By Fred Hirwa
Divin and his classmates play outside
"Using games in teaching helped me identify children, like Divin, who are intelligent but not motivated to exhibit their knowledge and let it shine," says Marthe, the math and science teacher at the GS Cyivugiza Primary School in Kigali, Rwanda. "Divin is always present now, because school has become an enjoyable place for him."
The once shy and reserved eight year old agrees. "Play makes me learn faster and understand my lessons easier," says Divin. His favourite game to play during math class is: Organized Basket, a numeracy game that helps him learn addition and subtraction skills.
When Divin and his classmates play Organized Basket, he likes to help out and be a group leader. To play the game, Divin and his classmates are divided into teams. Each team is given two baskets and a set of cards—each card featuring a math equation and the equation's answer. The answers to the math equations written on the cards are either right or wrong.
Divin outside his classroom at the
GS Cyivugiza Primary School in Kigali, Rwanda
The children place the baskets and the deck of cards at one end of the classroom and then, the children line up in their teams at the opposite end of the room. On the teacher's command: Go!, one child from each team hops to their baskets, takes a card from the deck, reads the math equation out loud and determines if the answer to the equation is correct or not. Then, they toss the card into the appropriate basket: one basket is for the correct math equations; one is for the incorrect math equations. The game requires that the participants have to think quickly. When the game is over, the teacher reviews the cards and the math equations with the students.
"Our teachers use games to help us learn our lessons in school," adds Divin. "Sometimes we get to run. It's so fun and it makes me more interested in the lessons. And I think faster."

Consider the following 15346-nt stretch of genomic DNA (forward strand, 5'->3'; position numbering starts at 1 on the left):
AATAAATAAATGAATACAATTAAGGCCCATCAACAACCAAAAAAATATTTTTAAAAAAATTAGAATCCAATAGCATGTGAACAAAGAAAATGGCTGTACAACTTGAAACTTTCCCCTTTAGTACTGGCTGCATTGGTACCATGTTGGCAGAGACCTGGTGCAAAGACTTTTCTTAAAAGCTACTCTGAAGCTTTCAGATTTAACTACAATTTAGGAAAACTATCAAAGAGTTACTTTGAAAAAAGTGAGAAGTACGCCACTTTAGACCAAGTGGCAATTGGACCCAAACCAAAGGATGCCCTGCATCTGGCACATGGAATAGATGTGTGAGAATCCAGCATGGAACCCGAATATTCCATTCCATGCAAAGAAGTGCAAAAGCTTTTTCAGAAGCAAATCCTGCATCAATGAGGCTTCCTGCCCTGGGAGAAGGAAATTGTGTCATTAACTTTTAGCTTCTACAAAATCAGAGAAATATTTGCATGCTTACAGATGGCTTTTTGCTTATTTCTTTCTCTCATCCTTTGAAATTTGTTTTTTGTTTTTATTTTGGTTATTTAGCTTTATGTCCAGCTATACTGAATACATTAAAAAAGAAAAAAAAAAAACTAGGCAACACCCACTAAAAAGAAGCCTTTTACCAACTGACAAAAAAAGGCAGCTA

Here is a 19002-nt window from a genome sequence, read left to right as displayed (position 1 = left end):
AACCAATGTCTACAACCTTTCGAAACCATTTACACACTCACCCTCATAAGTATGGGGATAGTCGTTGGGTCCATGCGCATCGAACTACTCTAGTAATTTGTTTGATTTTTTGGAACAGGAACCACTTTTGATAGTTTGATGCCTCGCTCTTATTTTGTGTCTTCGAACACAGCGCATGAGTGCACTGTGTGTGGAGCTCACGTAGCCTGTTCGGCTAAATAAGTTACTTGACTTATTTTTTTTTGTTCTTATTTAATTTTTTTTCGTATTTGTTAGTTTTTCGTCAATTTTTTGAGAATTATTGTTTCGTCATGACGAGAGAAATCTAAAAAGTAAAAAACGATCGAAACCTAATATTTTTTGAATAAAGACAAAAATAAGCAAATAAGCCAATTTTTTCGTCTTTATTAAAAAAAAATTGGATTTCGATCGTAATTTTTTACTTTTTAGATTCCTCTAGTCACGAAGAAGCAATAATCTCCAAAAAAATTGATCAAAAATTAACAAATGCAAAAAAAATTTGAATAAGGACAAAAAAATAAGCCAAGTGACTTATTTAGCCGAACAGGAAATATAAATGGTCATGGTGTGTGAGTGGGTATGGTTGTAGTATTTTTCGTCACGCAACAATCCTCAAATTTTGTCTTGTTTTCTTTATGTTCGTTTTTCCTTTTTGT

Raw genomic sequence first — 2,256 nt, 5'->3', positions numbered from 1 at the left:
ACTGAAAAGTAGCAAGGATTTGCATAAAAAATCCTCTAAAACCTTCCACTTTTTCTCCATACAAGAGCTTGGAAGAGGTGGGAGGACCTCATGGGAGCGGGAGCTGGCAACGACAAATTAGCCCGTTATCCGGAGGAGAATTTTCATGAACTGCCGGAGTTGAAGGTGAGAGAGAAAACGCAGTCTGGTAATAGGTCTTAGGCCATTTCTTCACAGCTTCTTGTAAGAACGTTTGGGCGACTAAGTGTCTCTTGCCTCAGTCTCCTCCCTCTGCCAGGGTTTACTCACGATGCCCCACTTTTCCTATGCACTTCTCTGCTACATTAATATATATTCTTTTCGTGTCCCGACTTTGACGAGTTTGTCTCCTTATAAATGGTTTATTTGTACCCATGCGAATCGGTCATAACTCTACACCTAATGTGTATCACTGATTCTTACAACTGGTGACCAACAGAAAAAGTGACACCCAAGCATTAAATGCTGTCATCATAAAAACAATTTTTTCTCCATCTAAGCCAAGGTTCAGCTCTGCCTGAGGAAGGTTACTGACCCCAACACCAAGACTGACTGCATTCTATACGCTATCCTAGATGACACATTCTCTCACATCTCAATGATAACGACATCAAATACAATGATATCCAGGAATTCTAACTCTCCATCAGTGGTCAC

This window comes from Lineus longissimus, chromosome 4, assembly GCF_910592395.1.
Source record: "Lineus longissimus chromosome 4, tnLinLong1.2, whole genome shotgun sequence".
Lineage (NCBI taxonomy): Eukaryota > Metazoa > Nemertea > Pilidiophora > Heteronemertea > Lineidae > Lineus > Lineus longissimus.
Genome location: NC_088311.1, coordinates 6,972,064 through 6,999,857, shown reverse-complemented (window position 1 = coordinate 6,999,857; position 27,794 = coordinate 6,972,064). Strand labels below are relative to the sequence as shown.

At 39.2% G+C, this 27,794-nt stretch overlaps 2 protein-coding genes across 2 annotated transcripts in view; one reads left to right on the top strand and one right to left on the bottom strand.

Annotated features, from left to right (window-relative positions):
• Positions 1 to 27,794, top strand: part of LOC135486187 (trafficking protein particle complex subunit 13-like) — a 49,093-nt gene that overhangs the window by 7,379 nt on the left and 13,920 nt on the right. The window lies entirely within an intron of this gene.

Reacting quickly, leading others and being outspoken are new qualities for Divin. Five years ago, when he and his identical twin brother Yves enrolled in nursery school, the only way teachers could tell the two apart was by their performance in the classroom. Yves was confident, social and one of the top three performers in his class. Divin was shy, reserved and doing poorly in all of his subjects—and everybody knew. With over 2000 children in the school, this deeply affected Divin's self-esteem and he started to withdraw inside himself. Slowly, over time Divin began to believe he was inferior to his classmates and would never be as good as his brother. He no longer wanted to come to school and stopped trying to do well in his classes. Divin barely passed Grade 2.
Identical twin brothers, Yves and Dirin
Then in 2015 when Divin was in Grade 3, Right To Play's Play for the Advancement of Quality Education (PAQE) programming was introduced in his school. Trained in Right To Play's play-based methodology of learning, Marthe infused her lessons with fun and inclusive games. Because of Divin's love of playing, his curiosity as piqued immediately. Motivated by each class's learning games, he began to participate, collaborating with his classmates to create and generate ideas and as a result, learn and retain the lessons.
Recently, he scored 67 out of 70 on a math test.
No longer shy, Divin is happy and active, expresses himself easily and with confidence and keeps up with his brother on the playground and in school.
Right To Play's Play for the Advancement of Quality Education (PAQE) programming launched in 2015 in eight countries with financial support from the Government of Canada provided through Global Affairs Canada. In Tanzania, Rwanda and Mozambique, PAQE is further supported by the LEGO Foundation and uses Right To Play's play-based approach to improve learning outcomes for children and youth aged 2 -15 years through a sustainable and replicable child-centered, play-based learning model.